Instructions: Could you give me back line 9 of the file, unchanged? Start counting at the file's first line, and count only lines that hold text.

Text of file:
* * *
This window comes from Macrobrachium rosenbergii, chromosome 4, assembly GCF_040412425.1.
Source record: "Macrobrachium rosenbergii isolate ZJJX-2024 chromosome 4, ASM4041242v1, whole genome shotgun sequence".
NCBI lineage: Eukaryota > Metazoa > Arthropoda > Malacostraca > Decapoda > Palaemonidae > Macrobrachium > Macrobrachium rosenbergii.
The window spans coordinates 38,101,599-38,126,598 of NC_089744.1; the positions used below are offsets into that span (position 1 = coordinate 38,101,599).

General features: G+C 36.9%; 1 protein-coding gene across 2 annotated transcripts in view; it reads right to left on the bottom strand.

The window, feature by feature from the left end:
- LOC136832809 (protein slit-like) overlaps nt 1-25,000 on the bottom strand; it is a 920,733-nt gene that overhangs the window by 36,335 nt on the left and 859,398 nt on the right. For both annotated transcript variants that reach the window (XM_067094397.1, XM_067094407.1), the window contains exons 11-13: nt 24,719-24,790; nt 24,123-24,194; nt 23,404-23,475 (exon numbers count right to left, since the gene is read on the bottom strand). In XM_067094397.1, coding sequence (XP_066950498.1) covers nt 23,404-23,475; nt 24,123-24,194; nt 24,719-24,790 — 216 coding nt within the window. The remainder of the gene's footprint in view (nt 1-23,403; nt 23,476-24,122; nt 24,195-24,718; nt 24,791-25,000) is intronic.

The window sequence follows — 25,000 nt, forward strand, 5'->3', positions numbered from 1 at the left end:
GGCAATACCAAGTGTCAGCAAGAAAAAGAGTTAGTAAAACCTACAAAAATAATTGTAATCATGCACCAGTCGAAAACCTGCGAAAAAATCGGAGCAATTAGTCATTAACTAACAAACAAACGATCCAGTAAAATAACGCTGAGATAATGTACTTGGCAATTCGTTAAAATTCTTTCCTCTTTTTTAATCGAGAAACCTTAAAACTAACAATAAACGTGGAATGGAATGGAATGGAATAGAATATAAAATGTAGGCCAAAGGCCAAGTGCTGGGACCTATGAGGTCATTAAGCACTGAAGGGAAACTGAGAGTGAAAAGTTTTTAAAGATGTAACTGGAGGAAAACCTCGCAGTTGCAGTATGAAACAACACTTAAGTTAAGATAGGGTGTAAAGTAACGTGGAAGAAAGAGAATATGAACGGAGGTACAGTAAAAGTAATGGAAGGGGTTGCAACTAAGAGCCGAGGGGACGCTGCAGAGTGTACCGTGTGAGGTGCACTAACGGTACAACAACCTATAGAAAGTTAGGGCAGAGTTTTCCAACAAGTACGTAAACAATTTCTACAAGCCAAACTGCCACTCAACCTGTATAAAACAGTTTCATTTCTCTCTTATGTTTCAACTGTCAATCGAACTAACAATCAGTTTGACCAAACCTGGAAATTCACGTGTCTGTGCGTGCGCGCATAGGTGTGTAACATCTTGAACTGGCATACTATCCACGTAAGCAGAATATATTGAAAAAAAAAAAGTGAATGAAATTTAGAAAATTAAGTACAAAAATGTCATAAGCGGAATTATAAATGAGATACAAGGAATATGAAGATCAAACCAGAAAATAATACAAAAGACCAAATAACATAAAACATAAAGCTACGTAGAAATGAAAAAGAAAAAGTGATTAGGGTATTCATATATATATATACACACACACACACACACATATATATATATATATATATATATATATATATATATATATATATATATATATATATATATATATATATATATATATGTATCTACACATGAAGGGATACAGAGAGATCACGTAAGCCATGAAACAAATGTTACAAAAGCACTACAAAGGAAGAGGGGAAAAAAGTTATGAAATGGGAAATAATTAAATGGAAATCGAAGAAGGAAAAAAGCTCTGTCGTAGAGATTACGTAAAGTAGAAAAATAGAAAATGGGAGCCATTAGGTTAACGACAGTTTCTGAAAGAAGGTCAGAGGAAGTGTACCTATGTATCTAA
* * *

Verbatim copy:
GGCAATACCAAGTGTCAGCAAGAAAAAGAGTTAGTAAAACCTACAAAAATAATTGTAATCATGCACCAGTCGAAAACCTGCGAAAAAATCGGAGCAATTAGTCATTAACTAACAAACAAACGATCCAGTAAAATAACGCTGAGATAATGTACTTGGCAATTCGTTAAAATTCTTTCCTCTTTTTTAATCGAGAAACCTTAAAACTAACAATAAACGTGGAATGGAATGGAATGGAATAGAATATAAAATGTAGGCCAAAGGCCAAGTGCTGGGACCTATGAGGTCATTAAGCACTGAAGGGAAACTGAGAGTGAAAAGTTTTTAAAGATGTAACTGGAGGAAAACCTCGCAGTTGCAGTATGAAACAACACTTAAGTTAAGATAGGGTGTAAAGTAACGTGGAAGAAAGAGAATATGAACGGAGGTACAGTAAAAGTAATGGAAGGGGTTGCAACTAAGAGCCGAGGGGACGCTGCAGAGTGTACCGTGTGAGGTGCACTAACGGTACAACAACCTATAGAAAGTTAGGGCAGAGTTTTCCAACAAGTACGTAAACAATTTCTACAAGCCAAACTGCCACTCAACCTGTATAAAACAGTTTCATTTCTCTCTTATGTTTCAACTGTCAATCGAACTAACAATCAGTTTGACCAAACCTGGAAATTCACGTGTCTGTGCGTGCGCGCATAGGTGTGTAACATCTTGAACTGGCATACTATCCACGTAAGCAGAATATATTGAAAAAAAAAAAGTGAATGAAATTTAGAAAATTAAGTACAAAAATGTCATAAGCGGAATTATAAATGAGATACAAGGAATATGAAGATCAAACCAGAAAATAATACAAAAGACCAAATAACATAAAACATAAAGCTACGTAGAAATGAAAAAGAAAAAGTGATTAGGGTATTCATATATATATATACACACACACACACACACATATATATATATATATATATATATATATATATATATATATATATATATATATATATATATATATATATATATATATGTATCTACACATGAAGGGATACAGAGAGATCACGTAAGCCATGAAACAAATGTTACAAAAGCACTACAAAGGAAGAGGGGAAAAAAGTTATGAAATGGGAAATAATTAAATGGAAATCGAAGAAGGAAAAAAGCTCTGTCGTAGAGATTACGTAAAGTAGAAAAATAGAAAATGGGAGCCATTAGGTTAACGACAGTTTCTGAAAGAAGGTCAGAGGAAGTGTACCTATGTATCTAA